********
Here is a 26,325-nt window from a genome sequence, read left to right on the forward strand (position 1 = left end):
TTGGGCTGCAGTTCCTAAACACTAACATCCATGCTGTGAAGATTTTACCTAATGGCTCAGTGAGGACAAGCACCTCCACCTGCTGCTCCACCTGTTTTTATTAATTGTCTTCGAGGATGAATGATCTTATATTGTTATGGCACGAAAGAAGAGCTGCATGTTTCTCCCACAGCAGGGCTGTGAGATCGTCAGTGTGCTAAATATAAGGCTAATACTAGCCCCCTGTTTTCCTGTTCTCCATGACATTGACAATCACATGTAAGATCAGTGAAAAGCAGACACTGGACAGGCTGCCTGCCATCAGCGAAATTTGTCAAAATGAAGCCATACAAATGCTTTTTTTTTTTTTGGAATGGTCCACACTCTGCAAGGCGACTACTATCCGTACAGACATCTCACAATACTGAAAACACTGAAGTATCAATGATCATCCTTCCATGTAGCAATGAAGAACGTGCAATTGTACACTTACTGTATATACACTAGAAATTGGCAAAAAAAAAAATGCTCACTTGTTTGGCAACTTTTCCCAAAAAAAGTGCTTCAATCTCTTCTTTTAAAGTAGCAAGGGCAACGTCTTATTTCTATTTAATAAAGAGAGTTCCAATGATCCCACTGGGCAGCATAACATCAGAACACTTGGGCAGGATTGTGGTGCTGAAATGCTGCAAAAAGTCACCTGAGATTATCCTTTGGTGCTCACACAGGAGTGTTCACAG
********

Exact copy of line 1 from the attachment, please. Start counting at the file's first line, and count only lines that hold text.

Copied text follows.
Here is a 26,325-nt window from a genome sequence, read left to right on the forward strand (position 1 = left end):